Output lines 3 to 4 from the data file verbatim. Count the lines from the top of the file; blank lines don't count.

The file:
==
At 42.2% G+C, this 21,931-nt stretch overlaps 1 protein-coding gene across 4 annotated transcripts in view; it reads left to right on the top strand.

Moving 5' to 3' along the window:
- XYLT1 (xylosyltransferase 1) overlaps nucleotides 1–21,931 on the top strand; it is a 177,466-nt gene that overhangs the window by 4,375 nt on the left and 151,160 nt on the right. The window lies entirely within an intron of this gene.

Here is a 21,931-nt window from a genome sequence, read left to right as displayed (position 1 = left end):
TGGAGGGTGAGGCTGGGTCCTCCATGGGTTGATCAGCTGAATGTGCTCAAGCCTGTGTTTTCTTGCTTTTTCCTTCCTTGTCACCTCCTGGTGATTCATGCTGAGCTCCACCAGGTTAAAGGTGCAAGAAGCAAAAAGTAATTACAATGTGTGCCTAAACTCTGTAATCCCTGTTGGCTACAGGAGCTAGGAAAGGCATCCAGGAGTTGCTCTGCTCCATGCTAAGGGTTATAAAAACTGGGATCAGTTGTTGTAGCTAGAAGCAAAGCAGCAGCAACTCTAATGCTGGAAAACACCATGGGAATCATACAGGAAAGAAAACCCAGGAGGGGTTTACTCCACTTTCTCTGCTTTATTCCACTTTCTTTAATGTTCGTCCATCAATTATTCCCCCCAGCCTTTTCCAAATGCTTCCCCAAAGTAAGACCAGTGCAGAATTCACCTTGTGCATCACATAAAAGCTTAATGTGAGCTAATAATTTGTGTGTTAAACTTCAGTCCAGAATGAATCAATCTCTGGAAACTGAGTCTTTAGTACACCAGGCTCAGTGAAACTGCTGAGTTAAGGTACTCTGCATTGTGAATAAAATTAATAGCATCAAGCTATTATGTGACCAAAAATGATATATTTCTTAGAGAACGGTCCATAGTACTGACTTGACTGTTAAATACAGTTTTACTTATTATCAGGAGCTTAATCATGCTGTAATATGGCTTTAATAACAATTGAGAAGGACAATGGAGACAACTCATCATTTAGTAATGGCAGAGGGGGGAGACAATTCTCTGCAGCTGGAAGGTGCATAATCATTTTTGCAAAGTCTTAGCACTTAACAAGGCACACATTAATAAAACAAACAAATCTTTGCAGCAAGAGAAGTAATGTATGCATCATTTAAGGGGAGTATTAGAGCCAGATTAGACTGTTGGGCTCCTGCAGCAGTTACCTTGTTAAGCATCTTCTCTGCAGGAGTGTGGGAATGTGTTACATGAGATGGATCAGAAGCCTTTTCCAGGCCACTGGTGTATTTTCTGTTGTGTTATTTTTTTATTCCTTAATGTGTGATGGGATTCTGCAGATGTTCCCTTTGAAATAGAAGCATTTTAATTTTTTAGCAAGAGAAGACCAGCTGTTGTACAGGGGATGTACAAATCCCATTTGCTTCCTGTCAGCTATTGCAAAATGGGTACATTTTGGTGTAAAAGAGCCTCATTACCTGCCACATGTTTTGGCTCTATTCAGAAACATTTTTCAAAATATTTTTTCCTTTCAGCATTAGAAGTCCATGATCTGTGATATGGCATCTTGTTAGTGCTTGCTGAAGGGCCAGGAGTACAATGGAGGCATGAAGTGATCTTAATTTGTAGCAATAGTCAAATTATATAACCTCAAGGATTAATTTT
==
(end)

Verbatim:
- XYLT1 (xylosyltransferase 1) overlaps nucleotides 1–21,931 on the top strand; it is a 177,466-nt gene that overhangs the window by 4,375 nt on the left and 151,160 nt on the right. The window lies entirely within an intron of this gene.

Here is a 21,931-nt window from a genome sequence, read left to right as displayed (position 1 = left end):